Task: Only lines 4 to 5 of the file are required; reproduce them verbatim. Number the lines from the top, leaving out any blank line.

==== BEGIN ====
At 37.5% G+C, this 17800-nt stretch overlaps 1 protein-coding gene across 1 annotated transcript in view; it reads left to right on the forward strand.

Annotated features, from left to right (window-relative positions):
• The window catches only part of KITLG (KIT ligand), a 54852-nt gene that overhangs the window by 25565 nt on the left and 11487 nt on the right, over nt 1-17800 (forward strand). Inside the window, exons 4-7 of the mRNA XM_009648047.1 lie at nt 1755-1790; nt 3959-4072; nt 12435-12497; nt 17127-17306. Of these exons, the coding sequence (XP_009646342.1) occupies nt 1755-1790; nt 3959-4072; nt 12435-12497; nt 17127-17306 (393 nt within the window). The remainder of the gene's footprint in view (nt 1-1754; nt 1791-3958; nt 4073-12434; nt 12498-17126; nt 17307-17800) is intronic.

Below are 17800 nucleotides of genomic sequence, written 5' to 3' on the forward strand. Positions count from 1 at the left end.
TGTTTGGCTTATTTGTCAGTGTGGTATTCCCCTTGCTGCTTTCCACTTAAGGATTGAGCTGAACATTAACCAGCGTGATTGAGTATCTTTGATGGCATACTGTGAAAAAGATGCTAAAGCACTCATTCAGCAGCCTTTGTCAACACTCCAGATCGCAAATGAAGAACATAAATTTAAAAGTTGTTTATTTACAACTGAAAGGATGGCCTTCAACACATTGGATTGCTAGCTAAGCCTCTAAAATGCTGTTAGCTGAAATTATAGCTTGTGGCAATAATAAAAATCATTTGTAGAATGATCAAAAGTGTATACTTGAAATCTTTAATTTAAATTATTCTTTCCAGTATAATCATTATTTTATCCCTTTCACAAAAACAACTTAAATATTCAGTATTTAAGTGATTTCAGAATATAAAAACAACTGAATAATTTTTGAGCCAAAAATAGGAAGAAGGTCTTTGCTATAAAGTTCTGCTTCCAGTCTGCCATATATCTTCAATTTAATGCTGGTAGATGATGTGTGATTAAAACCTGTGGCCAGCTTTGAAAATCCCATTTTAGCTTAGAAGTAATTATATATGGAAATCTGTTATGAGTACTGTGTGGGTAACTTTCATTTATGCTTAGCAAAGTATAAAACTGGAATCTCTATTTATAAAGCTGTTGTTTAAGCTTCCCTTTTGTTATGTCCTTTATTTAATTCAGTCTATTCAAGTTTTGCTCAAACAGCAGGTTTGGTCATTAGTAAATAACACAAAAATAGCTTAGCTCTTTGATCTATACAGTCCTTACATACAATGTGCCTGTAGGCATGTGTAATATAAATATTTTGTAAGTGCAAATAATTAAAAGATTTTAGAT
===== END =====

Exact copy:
Below are 17800 nucleotides of genomic sequence, written 5' to 3' on the forward strand. Positions count from 1 at the left end.
TGTTTGGCTTATTTGTCAGTGTGGTATTCCCCTTGCTGCTTTCCACTTAAGGATTGAGCTGAACATTAACCAGCGTGATTGAGTATCTTTGATGGCATACTGTGAAAAAGATGCTAAAGCACTCATTCAGCAGCCTTTGTCAACACTCCAGATCGCAAATGAAGAACATAAATTTAAAAGTTGTTTATTTACAACTGAAAGGATGGCCTTCAACACATTGGATTGCTAGCTAAGCCTCTAAAATGCTGTTAGCTGAAATTATAGCTTGTGGCAATAATAAAAATCATTTGTAGAATGATCAAAAGTGTATACTTGAAATCTTTAATTTAAATTATTCTTTCCAGTATAATCATTATTTTATCCCTTTCACAAAAACAACTTAAATATTCAGTATTTAAGTGATTTCAGAATATAAAAACAACTGAATAATTTTTGAGCCAAAAATAGGAAGAAGGTCTTTGCTATAAAGTTCTGCTTCCAGTCTGCCATATATCTTCAATTTAATGCTGGTAGATGATGTGTGATTAAAACCTGTGGCCAGCTTTGAAAATCCCATTTTAGCTTAGAAGTAATTATATATGGAAATCTGTTATGAGTACTGTGTGGGTAACTTTCATTTATGCTTAGCAAAGTATAAAACTGGAATCTCTATTTATAAAGCTGTTGTTTAAGCTTCCCTTTTGTTATGTCCTTTATTTAATTCAGTCTATTCAAGTTTTGCTCAAACAGCAGGTTTGGTCATTAGTAAATAACACAAAAATAGCTTAGCTCTTTGATCTATACAGTCCTTACATACAATGTGCCTGTAGGCATGTGTAATATAAATATTTTGTAAGTGCAAATAATTAAAAGATTTTAGAT